First we have Franklin County’s population density in the year 2000. I calculated population density by dividing the population of each census block group by its area. If I were making this map again I would probably leave the numbers in the population density scale, but at the time I thought the numbers were too confusing because the census block groups can be such small areas. I’d also retain labels for the highways and major roads to make the map easier to understand. Regardless, I think this map largely reflects what you’d expect if you’re familiar with Columbus or Franklin County. The areas with the highest population density are generally within I-270 (the circular outerbelt highway) and are further concentrated immediately south and north of downtown (downtown is smack in the middle of the map within the rectangle of highways).
Next is Franklin County’s population density in 2012 using the census estimates. You can’t see it on the map, but I decided to keep the numeric range behind the density scale (lowest, low, middle, high, highest) the exact same as in the 2000 map because I wanted to see exactly how the population densities did or did not change. My theory was that, given the same scale, an influx of people into the city (a preference for urban living) would result in more dark blue areas around the core.
It might be a bit difficult to see at first, but instead of a steady gain in population density in the heart of the city, it seems that the population densities spread out a bit throughout the county, meaning there was actually some density loss in Columbus, particularly in the German Village/South Side area. (It would be interesting to go through foreclosure data to see if this area was particularly affected by the housing crash – perhaps that can be a future map series.) North of downtown in the Short North/University area held pretty steady and density gains are apparent in the communities that surround Columbus proper.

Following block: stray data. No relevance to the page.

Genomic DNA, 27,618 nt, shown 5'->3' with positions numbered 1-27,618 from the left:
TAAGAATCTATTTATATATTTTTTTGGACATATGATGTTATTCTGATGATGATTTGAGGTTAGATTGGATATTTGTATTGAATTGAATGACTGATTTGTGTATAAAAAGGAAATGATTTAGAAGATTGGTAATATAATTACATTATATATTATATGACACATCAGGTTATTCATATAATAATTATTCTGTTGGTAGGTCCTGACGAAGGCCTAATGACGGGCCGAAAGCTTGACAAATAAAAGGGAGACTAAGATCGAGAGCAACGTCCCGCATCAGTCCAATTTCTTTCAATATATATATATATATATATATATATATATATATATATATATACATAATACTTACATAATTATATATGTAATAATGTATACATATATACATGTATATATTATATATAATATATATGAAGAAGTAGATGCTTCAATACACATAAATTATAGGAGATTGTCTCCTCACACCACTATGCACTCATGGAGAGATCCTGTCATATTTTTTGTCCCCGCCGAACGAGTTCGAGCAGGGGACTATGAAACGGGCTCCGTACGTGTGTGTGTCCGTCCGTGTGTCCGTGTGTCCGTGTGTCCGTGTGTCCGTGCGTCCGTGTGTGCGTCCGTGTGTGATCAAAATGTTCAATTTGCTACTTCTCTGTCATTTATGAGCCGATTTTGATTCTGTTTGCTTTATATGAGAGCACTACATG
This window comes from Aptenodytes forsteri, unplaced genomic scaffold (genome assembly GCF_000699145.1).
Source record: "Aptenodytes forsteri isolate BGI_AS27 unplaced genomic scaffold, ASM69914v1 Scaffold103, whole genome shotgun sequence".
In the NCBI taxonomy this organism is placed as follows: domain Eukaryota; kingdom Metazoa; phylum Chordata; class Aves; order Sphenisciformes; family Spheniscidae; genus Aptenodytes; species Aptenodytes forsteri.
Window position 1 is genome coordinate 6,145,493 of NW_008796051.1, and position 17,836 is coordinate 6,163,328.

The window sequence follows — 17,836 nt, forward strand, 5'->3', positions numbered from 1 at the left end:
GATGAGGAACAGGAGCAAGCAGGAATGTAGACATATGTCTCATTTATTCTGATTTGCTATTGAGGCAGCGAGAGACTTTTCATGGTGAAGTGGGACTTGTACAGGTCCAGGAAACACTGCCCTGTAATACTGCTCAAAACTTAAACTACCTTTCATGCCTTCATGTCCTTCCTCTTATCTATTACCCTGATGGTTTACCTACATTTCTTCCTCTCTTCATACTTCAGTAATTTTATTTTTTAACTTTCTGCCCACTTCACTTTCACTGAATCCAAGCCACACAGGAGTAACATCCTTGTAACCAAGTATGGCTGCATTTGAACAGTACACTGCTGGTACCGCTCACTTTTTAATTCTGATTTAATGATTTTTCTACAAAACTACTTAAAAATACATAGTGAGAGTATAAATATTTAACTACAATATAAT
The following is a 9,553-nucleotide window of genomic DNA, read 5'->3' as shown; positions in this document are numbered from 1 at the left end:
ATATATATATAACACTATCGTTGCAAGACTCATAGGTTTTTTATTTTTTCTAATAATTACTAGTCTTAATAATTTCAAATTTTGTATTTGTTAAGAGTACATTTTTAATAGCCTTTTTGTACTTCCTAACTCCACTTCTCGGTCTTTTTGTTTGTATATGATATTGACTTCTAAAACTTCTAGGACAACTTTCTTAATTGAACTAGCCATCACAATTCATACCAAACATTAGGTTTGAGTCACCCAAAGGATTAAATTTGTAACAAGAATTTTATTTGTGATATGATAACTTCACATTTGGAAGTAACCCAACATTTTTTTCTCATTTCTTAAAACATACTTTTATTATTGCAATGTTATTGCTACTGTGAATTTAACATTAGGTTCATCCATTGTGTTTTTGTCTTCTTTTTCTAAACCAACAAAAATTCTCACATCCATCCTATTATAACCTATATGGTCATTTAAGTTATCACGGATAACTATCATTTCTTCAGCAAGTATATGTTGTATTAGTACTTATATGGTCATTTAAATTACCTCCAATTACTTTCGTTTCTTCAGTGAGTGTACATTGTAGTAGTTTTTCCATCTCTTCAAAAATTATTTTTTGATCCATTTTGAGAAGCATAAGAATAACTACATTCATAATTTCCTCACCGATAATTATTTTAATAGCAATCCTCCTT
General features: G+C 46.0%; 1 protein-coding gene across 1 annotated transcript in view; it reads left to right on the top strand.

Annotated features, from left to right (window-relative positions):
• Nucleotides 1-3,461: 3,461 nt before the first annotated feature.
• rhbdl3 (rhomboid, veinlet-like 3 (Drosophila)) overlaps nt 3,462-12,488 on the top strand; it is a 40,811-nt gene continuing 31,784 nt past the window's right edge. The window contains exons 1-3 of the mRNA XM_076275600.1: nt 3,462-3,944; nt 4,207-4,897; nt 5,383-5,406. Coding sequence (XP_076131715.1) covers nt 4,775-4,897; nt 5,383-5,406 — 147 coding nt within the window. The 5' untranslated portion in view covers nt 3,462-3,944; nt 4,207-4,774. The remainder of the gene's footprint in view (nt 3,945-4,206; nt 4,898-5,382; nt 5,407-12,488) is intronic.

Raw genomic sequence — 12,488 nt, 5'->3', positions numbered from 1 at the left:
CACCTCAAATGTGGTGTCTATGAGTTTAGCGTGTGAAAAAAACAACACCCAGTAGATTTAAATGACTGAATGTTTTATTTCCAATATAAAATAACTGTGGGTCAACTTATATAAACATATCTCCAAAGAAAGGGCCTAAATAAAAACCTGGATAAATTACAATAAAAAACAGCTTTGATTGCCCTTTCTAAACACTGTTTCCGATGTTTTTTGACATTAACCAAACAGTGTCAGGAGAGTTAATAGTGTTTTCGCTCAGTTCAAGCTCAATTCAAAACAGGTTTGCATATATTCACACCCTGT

After making these maps to demonstrate why an increase in Franklin County’s population doesn’t necessarily mean an increased desire for urban living, I started to wonder if I was over complicating the issue. Maybe it would be better to simply see how areas lost or gained population over the twelve years. I decided to make another map that just looked at whether each census block group lost population, gained population, or held steady from 2000 – 2012. Again, I did not differentiate between natural and migratory population change.
The green areas in this map represent a net population gain since the year 2000 while the grey displays a net population loss. This map largely confirms the 2012 population density map in that the areas that lost density experienced a net loss of population over the same time period. It also suggests in simple binary terms that areas outside of Columbus seem to have experienced population growth in equal or greater terms as the city proper. To double check I made one more map highlighting Columbus’s city limits.
The opaque areas of the map are Columbus proper. This makes it a bit easier to see that although the city itself has experienced a healthy amount of growth over its entire geographic area, there were losses in eastern portion of the city and much of the growth is in the periphery.
At the end of the day, these maps confirmed my suspicions: Sorry, friend. Franklin County’s growth rate doesn’t really mean that more people are choosing an urban life style. However, the last map brought a bit of unexpected optimism. Columbus may not be the densest urban environment, it may have even lost some population density since 2000, but it has experienced positive growth downtown and downtown’s surrounding neighborhoods. I can’t help but feel that this is a good sign; if you’ve seen the development boom in central Columbus lately, you might agree. From the mixed-use development underway at High and Hubbard in the Short North, to the construction of apartments around Columbus Commons, to the the grand opening of the downtown Hills Market, it certainly feels like there’s a renewed momentum for the central area of the city. Perhaps in another ten or so years we’ll look at the census data and see, thanks to present day efforts, that individuals are in fact expressing a preference for urban living in Central Ohio.